Previous studies have focused on the effect of food advertisements on the caloric intake of children. However, the role of individual susceptibility in this effect is unclear. The aim of this study was to examine the role of impulsivity in the effect of advergames that promote energy-dense snacks on children's snack intake. First, impulsivity scores were assessed with a computer task. Then a randomized between-subject design was conducted with 261 children aged 7 to 10 years who played an advergame promoting either energy-dense snacks or nonfood products. As an extra manipulation, half of the children in each condition were rewarded for refraining from eating, the other half were not. Children could eat freely while playing the game. Food intake was measured. The children then completed questionnaire measures, and were weighed and measured. Overall, playing an advergame containing food cues increased general caloric intake. Furthermore, rewarding children to refrain from eating decreased their caloric intake. Finally, rewarding impulsive children to refrain from eating had no influence when they were playing an advergame promoting energy-dense snacks, whereas it did lead to reduced intake among low impulsive children and children who played nonfood advergames. Playing an advergame promoting energy-dense snacks contributes to increased caloric intake in children. The advergame promoting energy-dense snacks overruled the inhibition task to refrain from eating among impulsive children, making it more difficult for them to refrain from eating. The findings suggest that impulsivity plays an important role in susceptibility to food advertisements. Copyright © 2014 by the American Academy of Pediatrics.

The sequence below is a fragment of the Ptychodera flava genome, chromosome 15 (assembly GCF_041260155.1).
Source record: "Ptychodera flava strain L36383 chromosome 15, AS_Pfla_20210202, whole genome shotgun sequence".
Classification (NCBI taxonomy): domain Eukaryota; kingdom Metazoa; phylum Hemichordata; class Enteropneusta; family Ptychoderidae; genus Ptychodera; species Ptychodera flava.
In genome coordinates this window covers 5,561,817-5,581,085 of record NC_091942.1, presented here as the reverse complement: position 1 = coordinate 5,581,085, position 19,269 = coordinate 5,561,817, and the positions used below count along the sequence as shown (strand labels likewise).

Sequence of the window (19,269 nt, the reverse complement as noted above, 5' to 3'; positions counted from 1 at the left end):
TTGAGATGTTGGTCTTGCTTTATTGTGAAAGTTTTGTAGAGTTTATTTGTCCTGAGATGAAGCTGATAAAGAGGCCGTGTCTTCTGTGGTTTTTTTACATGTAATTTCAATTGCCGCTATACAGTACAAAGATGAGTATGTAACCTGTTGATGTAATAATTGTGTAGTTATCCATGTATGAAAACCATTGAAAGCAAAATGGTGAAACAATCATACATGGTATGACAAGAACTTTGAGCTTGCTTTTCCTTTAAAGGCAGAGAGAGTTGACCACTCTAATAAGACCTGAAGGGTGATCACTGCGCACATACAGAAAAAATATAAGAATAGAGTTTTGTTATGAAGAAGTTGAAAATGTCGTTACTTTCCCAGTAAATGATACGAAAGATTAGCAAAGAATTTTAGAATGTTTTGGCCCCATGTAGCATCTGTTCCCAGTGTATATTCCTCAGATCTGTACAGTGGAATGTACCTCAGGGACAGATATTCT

9. Effects of once-weekly semaglutide on appetite, energy intake, control of eating, food preference and body weight in subjects with obesity.